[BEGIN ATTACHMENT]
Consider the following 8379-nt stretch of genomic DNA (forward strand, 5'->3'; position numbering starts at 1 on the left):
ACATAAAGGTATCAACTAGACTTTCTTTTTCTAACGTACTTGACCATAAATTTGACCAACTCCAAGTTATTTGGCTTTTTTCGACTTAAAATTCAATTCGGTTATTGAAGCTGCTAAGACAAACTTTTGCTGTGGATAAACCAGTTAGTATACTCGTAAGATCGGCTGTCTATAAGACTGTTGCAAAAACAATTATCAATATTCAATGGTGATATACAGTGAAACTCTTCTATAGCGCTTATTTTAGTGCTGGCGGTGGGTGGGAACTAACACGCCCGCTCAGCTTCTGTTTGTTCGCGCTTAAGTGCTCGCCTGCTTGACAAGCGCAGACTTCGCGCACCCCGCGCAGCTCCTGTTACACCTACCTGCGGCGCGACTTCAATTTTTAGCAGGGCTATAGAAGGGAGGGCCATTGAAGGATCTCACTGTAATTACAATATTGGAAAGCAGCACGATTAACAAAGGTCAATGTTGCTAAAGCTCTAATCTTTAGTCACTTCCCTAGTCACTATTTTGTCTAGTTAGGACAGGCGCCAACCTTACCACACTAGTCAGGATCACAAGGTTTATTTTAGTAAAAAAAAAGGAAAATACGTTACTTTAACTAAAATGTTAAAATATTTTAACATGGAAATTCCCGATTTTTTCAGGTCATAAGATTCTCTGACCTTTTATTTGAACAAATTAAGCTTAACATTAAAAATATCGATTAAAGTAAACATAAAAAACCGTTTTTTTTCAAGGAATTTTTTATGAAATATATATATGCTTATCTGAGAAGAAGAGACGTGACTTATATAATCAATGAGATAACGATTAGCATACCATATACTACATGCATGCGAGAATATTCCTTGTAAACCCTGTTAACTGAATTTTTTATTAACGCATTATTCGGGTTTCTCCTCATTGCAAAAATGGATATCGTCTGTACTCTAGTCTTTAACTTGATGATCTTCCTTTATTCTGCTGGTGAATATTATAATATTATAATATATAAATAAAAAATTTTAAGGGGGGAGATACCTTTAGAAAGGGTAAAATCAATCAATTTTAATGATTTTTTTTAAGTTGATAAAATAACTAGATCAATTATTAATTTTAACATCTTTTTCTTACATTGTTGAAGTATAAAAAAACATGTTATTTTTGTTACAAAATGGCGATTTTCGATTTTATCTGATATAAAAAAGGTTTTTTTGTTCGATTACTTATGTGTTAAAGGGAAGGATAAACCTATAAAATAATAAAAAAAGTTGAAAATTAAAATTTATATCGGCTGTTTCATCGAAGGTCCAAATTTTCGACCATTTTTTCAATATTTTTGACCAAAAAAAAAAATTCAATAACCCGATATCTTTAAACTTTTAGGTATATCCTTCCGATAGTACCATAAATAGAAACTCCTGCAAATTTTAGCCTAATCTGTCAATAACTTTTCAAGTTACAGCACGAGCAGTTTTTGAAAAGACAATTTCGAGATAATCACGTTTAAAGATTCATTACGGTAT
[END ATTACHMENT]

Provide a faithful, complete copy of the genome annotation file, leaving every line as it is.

Consider the following 8379-nt stretch of genomic DNA (forward strand, 5'->3'; position numbering starts at 1 on the left):
ACATAAAGGTATCAACTAGACTTTCTTTTTCTAACGTACTTGACCATAAATTTGACCAACTCCAAGTTATTTGGCTTTTTTCGACTTAAAATTCAATTCGGTTATTGAAGCTGCTAAGACAAACTTTTGCTGTGGATAAACCAGTTAGTATACTCGTAAGATCGGCTGTCTATAAGACTGTTGCAAAAACAATTATCAATATTCAATGGTGATATACAGTGAAACTCTTCTATAGCGCTTATTTTAGTGCTGGCGGTGGGTGGGAACTAACACGCCCGCTCAGCTTCTGTTTGTTCGCGCTTAAGTGCTCGCCTGCTTGACAAGCGCAGACTTCGCGCACCCCGCGCAGCTCCTGTTACACCTACCTGCGGCGCGACTTCAATTTTTAGCAGGGCTATAGAAGGGAGGGCCATTGAAGGATCTCACTGTAATTACAATATTGGAAAGCAGCACGATTAACAAAGGTCAATGTTGCTAAAGCTCTAATCTTTAGTCACTTCCCTAGTCACTATTTTGTCTAGTTAGGACAGGCGCCAACCTTACCACACTAGTCAGGATCACAAGGTTTATTTTAGTAAAAAAAAAGGAAAATACGTTACTTTAACTAAAATGTTAAAATATTTTAACATGGAAATTCCCGATTTTTTCAGGTCATAAGATTCTCTGACCTTTTATTTGAACAAATTAAGCTTAACATTAAAAATATCGATTAAAGTAAACATAAAAAACCGTTTTTTTTCAAGGAATTTTTTATGAAATATATATATGCTTATCTGAGAAGAAGAGACGTGACTTATATAATCAATGAGATAACGATTAGCATACCATATACTACATGCATGCGAGAATATTCCTTGTAAACCCTGTTAACTGAATTTTTTATTAACGCATTATTCGGGTTTCTCCTCATTGCAAAAATGGATATCGTCTGTACTCTAGTCTTTAACTTGATGATCTTCCTTTATTCTGCTGGTGAATATTATAATATTATAATATATAAATAAAAAATTTTAAGGGGGGAGATACCTTTAGAAAGGGTAAAATCAATCAATTTTAATGATTTTTTTTAAGTTGATAAAATAACTAGATCAATTATTAATTTTAACATCTTTTTCTTACATTGTTGAAGTATAAAAAAACATGTTATTTTTGTTACAAAATGGCGATTTTCGATTTTATCTGATATAAAAAAGGTTTTTTTGTTCGATTACTTATGTGTTAAAGGGAAGGATAAACCTATAAAATAATAAAAAAAGTTGAAAATTAAAATTTATATCGGCTGTTTCATCGAAGGTCCAAATTTTCGACCATTTTTTCAATATTTTTGACCAAAAAAAAAAATTCAATAACCCGATATCTTTAAACTTTTAGGTATATCCTTCCGATAGTACCATAAATAGAAACTCCTGCAAATTTTAGCCTAATCTGTCAATAACTTTTCAAGTTACAGCACGAGCAGTTTTTGAAAAGACAATTTCGAGATAATCACGTTTAAAGATTCATTACGGTAT